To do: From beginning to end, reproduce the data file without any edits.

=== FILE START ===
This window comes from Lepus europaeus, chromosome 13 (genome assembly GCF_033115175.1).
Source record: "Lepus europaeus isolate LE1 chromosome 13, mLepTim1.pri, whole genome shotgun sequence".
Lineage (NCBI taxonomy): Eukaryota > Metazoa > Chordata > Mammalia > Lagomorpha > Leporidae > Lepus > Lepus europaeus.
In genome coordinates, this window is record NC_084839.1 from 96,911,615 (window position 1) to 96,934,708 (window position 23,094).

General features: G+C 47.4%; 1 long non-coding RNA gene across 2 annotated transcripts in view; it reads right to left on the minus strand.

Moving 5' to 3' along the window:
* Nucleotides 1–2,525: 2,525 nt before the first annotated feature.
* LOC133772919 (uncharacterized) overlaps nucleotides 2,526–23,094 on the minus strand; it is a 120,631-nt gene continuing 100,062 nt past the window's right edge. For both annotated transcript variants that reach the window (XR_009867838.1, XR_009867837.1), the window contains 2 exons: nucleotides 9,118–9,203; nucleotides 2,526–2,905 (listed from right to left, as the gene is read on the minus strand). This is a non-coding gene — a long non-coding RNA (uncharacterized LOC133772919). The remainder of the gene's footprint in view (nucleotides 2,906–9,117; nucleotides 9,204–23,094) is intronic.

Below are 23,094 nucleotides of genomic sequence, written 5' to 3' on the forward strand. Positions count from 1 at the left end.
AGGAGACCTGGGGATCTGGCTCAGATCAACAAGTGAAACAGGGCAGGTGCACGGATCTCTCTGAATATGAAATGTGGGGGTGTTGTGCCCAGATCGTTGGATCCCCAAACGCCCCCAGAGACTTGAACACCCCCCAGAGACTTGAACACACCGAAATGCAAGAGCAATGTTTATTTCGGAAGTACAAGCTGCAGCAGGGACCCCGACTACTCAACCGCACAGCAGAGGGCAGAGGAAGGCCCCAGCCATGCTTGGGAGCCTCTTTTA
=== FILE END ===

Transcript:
This window comes from Lepus europaeus, chromosome 13 (genome assembly GCF_033115175.1).
Source record: "Lepus europaeus isolate LE1 chromosome 13, mLepTim1.pri, whole genome shotgun sequence".
Lineage (NCBI taxonomy): Eukaryota > Metazoa > Chordata > Mammalia > Lagomorpha > Leporidae > Lepus > Lepus europaeus.
In genome coordinates, this window is record NC_084839.1 from 96,911,615 (window position 1) to 96,934,708 (window position 23,094).

General features: G+C 47.4%; 1 long non-coding RNA gene across 2 annotated transcripts in view; it reads right to left on the minus strand.

Moving 5' to 3' along the window:
* Nucleotides 1–2,525: 2,525 nt before the first annotated feature.
* LOC133772919 (uncharacterized) overlaps nucleotides 2,526–23,094 on the minus strand; it is a 120,631-nt gene continuing 100,062 nt past the window's right edge. For both annotated transcript variants that reach the window (XR_009867838.1, XR_009867837.1), the window contains 2 exons: nucleotides 9,118–9,203; nucleotides 2,526–2,905 (listed from right to left, as the gene is read on the minus strand). This is a non-coding gene — a long non-coding RNA (uncharacterized LOC133772919). The remainder of the gene's footprint in view (nucleotides 2,906–9,117; nucleotides 9,204–23,094) is intronic.

Below are 23,094 nucleotides of genomic sequence, written 5' to 3' on the forward strand. Positions count from 1 at the left end.
AGGAGACCTGGGGATCTGGCTCAGATCAACAAGTGAAACAGGGCAGGTGCACGGATCTCTCTGAATATGAAATGTGGGGGTGTTGTGCCCAGATCGTTGGATCCCCAAACGCCCCCAGAGACTTGAACACCCCCCAGAGACTTGAACACACCGAAATGCAAGAGCAATGTTTATTTCGGAAGTACAAGCTGCAGCAGGGACCCCGACTACTCAACCGCACAGCAGAGGGCAGAGGAAGGCCCCAGCCATGCTTGGGAGCCTCTTTTA